Using an adapter to mount old Canon FD lenses on modern mirrorless cameras can be advantages. However, adapters come with some drawbacks, when used on full-frame or APS-C DSLR cameras. A much more involved solution is to completely replace the FD lens mount with an EF mount. Jakub Mika, located in Ontario Canada, manufactures polymer lens mount replacements for several vintage lenses.

Changing a lens mount on a 45 year old lens is a little more involved than some youtube videos suggest and there were a few “oh sh!t” moments, for instance when a small metal spring came flying at me or during the recalibration of the aperture-ring. My advice: wear protective eye-wear, use good lighting, be very patient when loosening those tiny glued-in screws, and take your time.

So here it is, the vintage Canon FD 55mm f/1.2 lens, now with a Canon EF mount.

 

Aperture

The diameter of an aperture is equal to the focal length, divided by the f-number

Canon EF 50mm 1.4 – Canon FD 55mm 1.2 both at f/2.8

This photo shows both lenses with the aperture stopped down to f/2.8. The older lens’ larger diameter of the actual glass, should explains the difference in weight.

1st Test Shot after the Lens Mount Conversion

It’s always an exciting moment, shooting with a new lens. But imagine that feeling, after finding a 45 year old lens on eBay and getting it shipped from Japan, finding a conversion kit and getting that shipped from Canada, replacing the lens mount and now looking through the lens on camera for the 1st time.

1st test shot, unedited out of camera (RAW to JPG conversion in Lightroom)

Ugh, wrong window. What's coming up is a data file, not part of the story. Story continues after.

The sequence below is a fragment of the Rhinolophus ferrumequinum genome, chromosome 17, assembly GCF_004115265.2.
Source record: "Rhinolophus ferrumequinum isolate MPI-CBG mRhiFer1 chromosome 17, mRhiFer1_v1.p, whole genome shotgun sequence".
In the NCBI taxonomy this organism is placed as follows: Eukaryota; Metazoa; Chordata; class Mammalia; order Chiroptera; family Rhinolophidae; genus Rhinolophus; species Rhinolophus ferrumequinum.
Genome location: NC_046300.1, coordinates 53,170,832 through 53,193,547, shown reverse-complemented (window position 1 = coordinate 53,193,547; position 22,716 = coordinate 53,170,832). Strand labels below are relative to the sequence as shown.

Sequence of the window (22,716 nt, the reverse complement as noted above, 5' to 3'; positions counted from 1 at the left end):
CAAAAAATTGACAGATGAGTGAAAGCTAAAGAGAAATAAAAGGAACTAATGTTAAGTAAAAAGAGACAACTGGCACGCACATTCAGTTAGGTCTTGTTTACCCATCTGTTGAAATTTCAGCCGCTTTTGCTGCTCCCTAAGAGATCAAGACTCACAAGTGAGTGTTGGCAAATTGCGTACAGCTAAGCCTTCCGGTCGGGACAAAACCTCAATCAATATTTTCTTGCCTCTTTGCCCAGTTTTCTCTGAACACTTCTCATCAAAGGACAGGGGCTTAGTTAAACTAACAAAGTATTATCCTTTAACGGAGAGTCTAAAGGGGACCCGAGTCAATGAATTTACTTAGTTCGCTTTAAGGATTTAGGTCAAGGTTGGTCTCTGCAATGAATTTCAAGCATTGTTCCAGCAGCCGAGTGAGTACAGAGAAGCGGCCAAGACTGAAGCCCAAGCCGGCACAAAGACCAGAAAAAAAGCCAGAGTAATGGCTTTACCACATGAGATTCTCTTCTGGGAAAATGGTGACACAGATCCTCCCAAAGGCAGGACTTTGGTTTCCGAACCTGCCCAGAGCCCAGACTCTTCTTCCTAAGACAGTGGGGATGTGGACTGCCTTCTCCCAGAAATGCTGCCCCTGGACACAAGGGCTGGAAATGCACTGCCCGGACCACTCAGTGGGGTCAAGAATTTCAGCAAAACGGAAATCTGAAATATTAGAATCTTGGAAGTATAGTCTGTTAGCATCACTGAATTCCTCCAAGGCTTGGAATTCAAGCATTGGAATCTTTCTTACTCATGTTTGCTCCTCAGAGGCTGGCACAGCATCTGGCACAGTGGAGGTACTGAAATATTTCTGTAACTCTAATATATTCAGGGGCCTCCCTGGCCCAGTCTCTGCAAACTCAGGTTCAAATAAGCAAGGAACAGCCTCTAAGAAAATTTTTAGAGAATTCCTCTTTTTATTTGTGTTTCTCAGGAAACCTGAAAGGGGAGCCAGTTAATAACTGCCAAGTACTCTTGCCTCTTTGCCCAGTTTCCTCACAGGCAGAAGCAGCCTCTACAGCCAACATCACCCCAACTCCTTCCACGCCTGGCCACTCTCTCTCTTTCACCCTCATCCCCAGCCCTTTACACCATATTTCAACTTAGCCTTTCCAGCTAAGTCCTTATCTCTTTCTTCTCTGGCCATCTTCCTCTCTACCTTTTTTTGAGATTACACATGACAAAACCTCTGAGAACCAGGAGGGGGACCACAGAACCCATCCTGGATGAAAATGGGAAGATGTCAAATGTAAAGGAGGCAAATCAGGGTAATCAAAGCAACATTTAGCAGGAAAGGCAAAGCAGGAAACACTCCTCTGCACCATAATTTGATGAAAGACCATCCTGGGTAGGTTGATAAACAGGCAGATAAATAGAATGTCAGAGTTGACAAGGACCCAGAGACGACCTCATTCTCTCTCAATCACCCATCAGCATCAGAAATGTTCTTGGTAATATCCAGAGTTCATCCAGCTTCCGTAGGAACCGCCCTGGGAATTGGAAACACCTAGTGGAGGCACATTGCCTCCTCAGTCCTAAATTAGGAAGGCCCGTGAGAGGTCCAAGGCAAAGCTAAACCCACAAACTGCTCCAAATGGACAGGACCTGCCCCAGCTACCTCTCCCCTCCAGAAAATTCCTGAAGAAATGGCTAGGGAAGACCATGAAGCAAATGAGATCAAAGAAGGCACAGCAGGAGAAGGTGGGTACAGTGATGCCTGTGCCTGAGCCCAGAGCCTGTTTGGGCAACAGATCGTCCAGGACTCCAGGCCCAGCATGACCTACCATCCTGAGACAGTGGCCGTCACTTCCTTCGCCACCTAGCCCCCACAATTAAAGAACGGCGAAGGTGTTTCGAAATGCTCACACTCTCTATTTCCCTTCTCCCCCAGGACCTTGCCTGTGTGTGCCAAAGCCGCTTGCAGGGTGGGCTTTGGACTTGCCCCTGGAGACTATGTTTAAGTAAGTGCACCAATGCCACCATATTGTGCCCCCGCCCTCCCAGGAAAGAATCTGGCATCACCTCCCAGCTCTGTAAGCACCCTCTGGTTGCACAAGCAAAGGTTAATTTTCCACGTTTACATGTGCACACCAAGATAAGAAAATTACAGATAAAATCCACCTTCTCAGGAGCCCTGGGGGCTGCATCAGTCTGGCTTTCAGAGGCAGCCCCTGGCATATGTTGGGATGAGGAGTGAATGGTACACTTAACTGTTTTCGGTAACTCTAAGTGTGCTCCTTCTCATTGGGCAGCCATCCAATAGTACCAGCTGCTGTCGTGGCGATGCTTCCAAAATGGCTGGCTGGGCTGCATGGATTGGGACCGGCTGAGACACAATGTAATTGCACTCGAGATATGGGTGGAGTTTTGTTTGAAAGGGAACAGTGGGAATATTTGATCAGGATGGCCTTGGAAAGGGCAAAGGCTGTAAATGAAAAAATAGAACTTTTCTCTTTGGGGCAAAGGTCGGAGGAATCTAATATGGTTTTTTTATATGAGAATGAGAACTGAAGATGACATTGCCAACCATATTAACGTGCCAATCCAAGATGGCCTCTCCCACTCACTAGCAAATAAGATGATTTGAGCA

More Photos (all unedited – out of camera)

EF 50mm f/1.4 1/200s – FD 55mm f/1.2 1/200s


EF 50mm f/4 1/25s – FD 55mm f/4 1/30s


EF 50mm f/8 1/8s – FD 55mm f/8 1/6s


EF 50mm f/22 1s – FD 55mm f/16 0.8s

EF to Fuji X-Mount Adaption

This inexpensive Fotasy Canon EOS EF/EFS Lens to Fujifilm X-Mount adapter has no optical elements, no electrical contacts in the adapter ring, and provides no aperture/iris. The adapter itself doesn’t change the focal length, creating the same lens to sensor distance that was intended for the Canon lens.
Since this adapter does not provide an iris, it’s not ideal to adapt Canon EF lenses (which do not have a manual aperture control ring), but perfect for vintage Canon lenses.

Fuji X-M1 with a 45 years old Canon FD 55mm f/1.2
Fuji X-M1, Canon FD 55mm f/1.2 1/4000s

Outro

Using the mechanical aperture ring on a lens and shooting in full manual may bring back memories, but no, vintage lenses will not recreate that unique look of old film cameras. This particular copy of an old FD lens has a nice color rendition (less of the red color cast of today’s Canon lenses) but is a little soft, when used wide open. However, for the portraits that I’m shooting that might even be an advantage.

Even at 45 years, this FD lens is in extremely good condition, works well, and in my option often matches and occasionally surpasses the quality of the modern Canon EF 50mm 1:1.4 lens. If you still have some old lenses or find some cheap on eBay, it can be a fun and rewarding project to adapt or convert them, bringing ’em into the digital age.